Many birds migrate for winter, and often do so in colonies of hundreds of thousands of birds. An entire colony may begin migration within a week. Antler growth and shedding experienced by many hoofed mammals are also conducted circannually, as is flowering by many plants.

Pandas have a miniscule window for breeding every year, but they are not alone, with many breeding cycles of many animals being on a circannual rhythm. Hibernation is also a circannual rhythm that is essential to the survival of many species, such as bears.

So, basically, life is all about clocks. I have only mentioned clocks that are logical to us, but there are bizarre examples, such as cicadas that are on a 13- or 17- year life cycle from egg to adulthood, but that is a biorhythm all on its own!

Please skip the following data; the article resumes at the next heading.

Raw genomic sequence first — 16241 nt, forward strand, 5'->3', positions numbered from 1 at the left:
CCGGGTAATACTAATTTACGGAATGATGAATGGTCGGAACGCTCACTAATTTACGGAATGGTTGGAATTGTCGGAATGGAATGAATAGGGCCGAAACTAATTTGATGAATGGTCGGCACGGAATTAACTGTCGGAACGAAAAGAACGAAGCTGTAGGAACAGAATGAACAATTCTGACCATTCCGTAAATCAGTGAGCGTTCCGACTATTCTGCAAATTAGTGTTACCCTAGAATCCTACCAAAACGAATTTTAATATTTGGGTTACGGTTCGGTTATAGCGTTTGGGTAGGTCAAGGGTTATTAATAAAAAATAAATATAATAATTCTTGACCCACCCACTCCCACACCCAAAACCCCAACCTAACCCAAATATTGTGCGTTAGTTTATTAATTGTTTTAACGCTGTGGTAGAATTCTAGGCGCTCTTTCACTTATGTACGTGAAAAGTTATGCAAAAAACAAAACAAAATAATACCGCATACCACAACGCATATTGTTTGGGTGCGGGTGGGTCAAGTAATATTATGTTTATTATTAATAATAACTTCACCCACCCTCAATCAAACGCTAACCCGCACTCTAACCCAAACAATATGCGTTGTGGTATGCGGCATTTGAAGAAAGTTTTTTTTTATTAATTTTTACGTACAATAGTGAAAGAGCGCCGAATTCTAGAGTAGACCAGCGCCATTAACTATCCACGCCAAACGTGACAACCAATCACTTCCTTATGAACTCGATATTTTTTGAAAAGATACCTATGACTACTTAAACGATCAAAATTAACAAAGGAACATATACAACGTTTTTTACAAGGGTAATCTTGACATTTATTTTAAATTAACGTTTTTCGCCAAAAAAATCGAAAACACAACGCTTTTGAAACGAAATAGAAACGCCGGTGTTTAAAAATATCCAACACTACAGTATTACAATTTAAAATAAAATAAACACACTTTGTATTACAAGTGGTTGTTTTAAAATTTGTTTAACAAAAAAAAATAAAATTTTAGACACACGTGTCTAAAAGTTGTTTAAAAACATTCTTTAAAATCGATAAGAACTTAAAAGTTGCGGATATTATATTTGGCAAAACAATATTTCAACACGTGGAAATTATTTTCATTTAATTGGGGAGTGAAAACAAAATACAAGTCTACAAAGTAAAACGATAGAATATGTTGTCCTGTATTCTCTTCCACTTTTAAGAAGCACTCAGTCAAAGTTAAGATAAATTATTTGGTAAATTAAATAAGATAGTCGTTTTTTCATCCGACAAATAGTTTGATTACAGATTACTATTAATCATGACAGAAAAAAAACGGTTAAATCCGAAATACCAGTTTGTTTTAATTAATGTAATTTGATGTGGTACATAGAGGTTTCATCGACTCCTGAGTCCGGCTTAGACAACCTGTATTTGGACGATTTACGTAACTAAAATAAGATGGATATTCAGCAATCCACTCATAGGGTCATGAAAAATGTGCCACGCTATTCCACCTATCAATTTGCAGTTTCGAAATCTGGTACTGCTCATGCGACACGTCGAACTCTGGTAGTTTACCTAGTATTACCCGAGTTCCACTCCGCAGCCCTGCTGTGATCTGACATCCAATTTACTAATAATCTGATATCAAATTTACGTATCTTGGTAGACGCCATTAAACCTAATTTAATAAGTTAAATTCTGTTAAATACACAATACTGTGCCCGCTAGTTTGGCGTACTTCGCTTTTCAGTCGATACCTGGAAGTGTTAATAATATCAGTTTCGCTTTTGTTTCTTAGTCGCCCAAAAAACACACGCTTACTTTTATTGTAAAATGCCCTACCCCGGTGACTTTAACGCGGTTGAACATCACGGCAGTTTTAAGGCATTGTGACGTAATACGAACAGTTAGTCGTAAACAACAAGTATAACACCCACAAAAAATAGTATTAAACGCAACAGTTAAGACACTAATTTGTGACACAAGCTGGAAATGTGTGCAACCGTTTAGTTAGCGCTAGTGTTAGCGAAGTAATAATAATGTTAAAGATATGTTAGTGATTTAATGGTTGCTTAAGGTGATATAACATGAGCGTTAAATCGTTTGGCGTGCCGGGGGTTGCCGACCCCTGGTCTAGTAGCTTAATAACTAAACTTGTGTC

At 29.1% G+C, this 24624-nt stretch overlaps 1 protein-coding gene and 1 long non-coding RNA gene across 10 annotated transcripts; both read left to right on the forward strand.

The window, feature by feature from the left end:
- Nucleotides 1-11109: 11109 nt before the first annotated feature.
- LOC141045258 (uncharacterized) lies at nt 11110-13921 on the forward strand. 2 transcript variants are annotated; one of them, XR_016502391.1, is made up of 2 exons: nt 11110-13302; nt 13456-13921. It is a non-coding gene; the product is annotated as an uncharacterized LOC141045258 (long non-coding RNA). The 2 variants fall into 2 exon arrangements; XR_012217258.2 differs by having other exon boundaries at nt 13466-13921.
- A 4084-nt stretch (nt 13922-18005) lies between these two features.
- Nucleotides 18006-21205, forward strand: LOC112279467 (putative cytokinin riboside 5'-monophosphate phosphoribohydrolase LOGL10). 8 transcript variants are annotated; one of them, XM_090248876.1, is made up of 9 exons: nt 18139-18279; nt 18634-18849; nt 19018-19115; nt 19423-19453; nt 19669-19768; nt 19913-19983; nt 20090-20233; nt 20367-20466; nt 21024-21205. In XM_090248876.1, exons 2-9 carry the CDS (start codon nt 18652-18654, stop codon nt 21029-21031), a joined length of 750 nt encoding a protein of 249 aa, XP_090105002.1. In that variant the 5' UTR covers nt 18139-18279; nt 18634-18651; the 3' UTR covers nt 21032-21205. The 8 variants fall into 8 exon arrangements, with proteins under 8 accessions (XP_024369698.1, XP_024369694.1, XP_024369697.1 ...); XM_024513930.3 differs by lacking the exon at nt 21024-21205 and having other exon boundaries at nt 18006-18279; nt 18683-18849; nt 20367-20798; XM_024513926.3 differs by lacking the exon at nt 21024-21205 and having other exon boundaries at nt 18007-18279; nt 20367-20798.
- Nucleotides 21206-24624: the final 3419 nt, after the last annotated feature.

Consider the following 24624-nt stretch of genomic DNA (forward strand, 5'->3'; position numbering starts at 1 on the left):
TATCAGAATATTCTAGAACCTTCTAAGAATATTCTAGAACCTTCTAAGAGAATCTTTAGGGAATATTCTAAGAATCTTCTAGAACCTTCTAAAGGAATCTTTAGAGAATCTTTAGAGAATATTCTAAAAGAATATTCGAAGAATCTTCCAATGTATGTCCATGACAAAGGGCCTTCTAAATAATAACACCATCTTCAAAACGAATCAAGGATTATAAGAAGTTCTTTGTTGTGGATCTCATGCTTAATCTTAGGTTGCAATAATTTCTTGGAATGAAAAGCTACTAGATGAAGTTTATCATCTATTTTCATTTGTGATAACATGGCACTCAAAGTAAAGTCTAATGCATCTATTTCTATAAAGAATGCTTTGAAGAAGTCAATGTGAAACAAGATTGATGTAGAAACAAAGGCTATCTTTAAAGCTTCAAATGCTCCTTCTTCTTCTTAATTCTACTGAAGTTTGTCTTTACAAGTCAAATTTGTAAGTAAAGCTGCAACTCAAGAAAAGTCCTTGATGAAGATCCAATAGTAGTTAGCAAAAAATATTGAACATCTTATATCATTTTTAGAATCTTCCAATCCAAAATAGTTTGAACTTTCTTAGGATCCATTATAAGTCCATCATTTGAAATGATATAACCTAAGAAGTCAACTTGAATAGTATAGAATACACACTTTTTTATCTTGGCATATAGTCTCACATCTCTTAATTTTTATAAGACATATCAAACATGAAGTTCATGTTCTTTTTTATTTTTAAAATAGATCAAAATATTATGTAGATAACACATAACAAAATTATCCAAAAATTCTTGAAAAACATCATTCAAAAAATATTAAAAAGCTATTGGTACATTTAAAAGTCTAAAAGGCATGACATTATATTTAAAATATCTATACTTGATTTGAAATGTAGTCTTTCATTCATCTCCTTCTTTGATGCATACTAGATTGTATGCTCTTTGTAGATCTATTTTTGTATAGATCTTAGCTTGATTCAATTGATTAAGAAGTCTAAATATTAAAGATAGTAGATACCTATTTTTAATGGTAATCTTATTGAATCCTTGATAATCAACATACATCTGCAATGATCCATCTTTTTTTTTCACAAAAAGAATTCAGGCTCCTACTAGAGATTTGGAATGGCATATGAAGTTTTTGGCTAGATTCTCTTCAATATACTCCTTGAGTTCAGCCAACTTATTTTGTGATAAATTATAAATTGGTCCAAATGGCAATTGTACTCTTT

Although there must be some logic to the cicadas' clock, all of the aforementioned biological rhythms make perfect sense when you think about it. The daily, lunar and seasonal changes create dynamic conditions for life on earth, so not being affected by them or not getting "in tune" with them would certainly not bode well for survival.


Dave Canavan has an MSc in Behavioural Ecology and is the principal of Garden International School. Dave is fascinated by science and loves animals, especially the dangerous kind! You may contact Dave at davidc@gardenbangkok.com.